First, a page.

California Real Estate Fraud Report

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Shameful: the Nation’s Only Successful Prosecution for Short Sale Fraud

This story underscores a central them of my ebook: that short sale fraud is an incredibly profitable white-collar crime that is, at least for now, 100% risk-free for the participants.

Having said that, this post is about the two unluckiest real estate agents: both got prison for being greedy and getting caught committing short sale fraud.

Anna McElaney was the listing agent for a property in Bridgeport, Connecticut that was a short sale in which Regions Bank owned two mortgages. In December 2007 she received two offers. The first bidder offered $132,500. Sergio Natera, another real estate agent, offered $102,375 through his company BOS Asset Management. McElaney submitted Natera’s offer and told Regions Bank was the only offer, a fact on which the lender relied when they accepted his offer and released the liens.

McElaney and Natera performed a double-escrow (back-to-back escrow) so that on the same day McElaney closed escrow with Natera, the two of them sold the property to the higher bidder and pocketed the difference.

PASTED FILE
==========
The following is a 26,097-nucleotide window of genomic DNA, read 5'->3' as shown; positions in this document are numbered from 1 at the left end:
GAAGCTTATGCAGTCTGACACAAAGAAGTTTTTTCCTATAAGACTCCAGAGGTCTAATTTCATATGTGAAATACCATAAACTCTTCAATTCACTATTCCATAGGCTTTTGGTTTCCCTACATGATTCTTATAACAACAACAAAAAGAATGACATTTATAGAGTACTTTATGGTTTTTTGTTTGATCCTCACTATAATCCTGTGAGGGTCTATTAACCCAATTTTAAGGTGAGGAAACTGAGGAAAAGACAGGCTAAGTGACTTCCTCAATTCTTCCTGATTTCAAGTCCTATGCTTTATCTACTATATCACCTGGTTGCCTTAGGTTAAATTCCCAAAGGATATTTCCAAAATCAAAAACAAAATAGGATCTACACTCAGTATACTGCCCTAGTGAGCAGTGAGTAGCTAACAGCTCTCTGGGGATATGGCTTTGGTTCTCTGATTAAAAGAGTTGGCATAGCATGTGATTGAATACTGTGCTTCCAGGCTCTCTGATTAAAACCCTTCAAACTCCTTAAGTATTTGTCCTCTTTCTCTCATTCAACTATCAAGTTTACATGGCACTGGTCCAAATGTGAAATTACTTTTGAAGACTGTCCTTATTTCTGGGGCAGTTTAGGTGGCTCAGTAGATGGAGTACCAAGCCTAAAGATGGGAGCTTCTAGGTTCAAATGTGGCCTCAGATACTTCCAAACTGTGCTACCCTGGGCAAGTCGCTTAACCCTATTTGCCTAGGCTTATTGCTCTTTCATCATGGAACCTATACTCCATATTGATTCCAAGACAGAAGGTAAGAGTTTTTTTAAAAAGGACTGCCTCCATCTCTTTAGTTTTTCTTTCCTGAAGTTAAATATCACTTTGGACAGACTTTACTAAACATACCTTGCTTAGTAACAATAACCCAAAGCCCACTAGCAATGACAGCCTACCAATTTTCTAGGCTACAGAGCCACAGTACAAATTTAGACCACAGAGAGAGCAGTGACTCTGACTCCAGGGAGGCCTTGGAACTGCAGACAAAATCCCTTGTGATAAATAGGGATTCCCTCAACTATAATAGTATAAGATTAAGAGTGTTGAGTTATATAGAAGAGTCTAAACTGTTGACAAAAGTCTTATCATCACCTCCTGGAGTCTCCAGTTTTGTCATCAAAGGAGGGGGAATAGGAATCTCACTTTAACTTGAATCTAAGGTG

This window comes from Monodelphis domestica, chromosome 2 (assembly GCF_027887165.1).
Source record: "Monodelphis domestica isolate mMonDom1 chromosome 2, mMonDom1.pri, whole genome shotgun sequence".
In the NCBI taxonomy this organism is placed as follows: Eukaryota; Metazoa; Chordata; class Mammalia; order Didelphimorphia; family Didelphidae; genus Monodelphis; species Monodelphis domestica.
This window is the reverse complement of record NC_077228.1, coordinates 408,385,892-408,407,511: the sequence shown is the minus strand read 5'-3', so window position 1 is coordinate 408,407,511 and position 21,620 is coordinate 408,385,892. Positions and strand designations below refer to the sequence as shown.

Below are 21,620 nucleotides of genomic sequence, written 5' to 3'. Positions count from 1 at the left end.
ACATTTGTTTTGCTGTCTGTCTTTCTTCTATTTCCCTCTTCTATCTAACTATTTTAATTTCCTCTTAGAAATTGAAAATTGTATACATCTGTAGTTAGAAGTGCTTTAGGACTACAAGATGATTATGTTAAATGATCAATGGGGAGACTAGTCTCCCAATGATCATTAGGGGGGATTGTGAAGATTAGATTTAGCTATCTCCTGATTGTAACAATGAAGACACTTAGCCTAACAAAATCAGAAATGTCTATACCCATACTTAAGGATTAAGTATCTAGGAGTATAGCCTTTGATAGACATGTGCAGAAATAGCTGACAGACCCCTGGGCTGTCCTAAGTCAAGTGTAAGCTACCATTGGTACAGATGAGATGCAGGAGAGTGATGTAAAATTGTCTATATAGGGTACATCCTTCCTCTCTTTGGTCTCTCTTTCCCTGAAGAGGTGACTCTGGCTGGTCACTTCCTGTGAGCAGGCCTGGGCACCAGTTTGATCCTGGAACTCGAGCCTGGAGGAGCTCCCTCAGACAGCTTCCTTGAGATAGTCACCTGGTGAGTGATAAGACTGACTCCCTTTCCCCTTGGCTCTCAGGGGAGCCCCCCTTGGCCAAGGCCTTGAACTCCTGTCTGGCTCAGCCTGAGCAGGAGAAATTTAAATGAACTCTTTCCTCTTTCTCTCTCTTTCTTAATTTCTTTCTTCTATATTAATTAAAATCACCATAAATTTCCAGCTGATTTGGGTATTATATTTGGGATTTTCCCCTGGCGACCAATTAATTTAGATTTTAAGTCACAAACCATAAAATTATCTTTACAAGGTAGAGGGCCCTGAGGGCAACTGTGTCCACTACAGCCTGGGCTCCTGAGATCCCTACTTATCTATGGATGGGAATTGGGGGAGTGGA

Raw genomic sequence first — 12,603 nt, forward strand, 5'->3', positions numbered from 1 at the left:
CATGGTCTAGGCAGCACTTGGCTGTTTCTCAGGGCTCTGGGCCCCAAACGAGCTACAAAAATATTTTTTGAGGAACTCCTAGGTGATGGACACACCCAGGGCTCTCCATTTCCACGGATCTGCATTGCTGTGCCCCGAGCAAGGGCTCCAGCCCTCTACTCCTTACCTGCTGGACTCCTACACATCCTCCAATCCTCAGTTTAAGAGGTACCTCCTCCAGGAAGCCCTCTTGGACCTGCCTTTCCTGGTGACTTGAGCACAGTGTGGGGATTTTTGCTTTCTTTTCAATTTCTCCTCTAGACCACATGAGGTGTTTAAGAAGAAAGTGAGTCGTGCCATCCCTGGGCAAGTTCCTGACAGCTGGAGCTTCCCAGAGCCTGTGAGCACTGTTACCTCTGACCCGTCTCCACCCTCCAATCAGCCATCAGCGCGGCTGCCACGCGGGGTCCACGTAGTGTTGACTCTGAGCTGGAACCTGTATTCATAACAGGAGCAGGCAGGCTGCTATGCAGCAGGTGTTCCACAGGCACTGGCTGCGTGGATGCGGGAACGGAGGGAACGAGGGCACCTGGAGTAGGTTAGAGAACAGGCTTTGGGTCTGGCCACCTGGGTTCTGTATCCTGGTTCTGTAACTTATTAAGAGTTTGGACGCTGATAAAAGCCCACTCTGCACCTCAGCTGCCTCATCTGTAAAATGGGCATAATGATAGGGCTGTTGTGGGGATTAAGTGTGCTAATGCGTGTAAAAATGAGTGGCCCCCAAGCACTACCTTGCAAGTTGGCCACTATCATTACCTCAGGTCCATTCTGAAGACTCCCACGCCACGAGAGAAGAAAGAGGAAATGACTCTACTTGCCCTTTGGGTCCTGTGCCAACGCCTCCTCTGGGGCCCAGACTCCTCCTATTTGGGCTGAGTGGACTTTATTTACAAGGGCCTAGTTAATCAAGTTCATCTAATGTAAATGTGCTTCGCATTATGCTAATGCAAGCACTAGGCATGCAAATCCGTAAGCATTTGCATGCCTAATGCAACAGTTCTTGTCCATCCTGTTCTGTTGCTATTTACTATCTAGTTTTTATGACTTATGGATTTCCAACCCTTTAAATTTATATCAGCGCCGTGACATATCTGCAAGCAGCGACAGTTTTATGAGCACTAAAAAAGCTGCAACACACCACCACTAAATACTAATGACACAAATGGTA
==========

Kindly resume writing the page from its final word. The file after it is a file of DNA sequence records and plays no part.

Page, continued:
It is unknown how the two crooked agents were caught, but for committing bank fraud, Anna McElaney received an eight month prison sentence and six months of home confinement in July 2011. Sergio Natera was sentenced last week to two months in prison and three years of supervised release, the first six months being house arrest.

The first two people convicted in a short sale fraud case were prosecuted by United States Attorney Ann M. Nevins of the U.S. Attorney’s Office in Connecticut and sentenced by United States District Judge Janet C. Hall.

Read the original article in the Bridgeport News.

You can read more about Anna McAlaney and Sergio Natera in my ebook “How to Commit Short Sale Fraud . . . and Get Away with It.”


© Copyright 2007-2017 Monique Bryher

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The information and notices contained on The California Real Estate Fraud Report are intended to summarize recent developments in real estate fraud, mortgage fraud, short sale fraud, REO fraud, appraisal fraud, loan modification scams, loan modification fraud and other real estate related crimes occurring in Los Angeles and California. The posts on this site are presented as general research and information and are expressly not intended, and should not be regarded, as legal advice. Much of the information on this site concerns allegations made in civil lawsuits and in criminal indictments. All persons are presumed innocent until convicted of a crime. Readers who have particular questions about real estate fraud, mortgage fraud and appraisal fraud matters or who believe they require legal counsel should seek the advice of an attorney.

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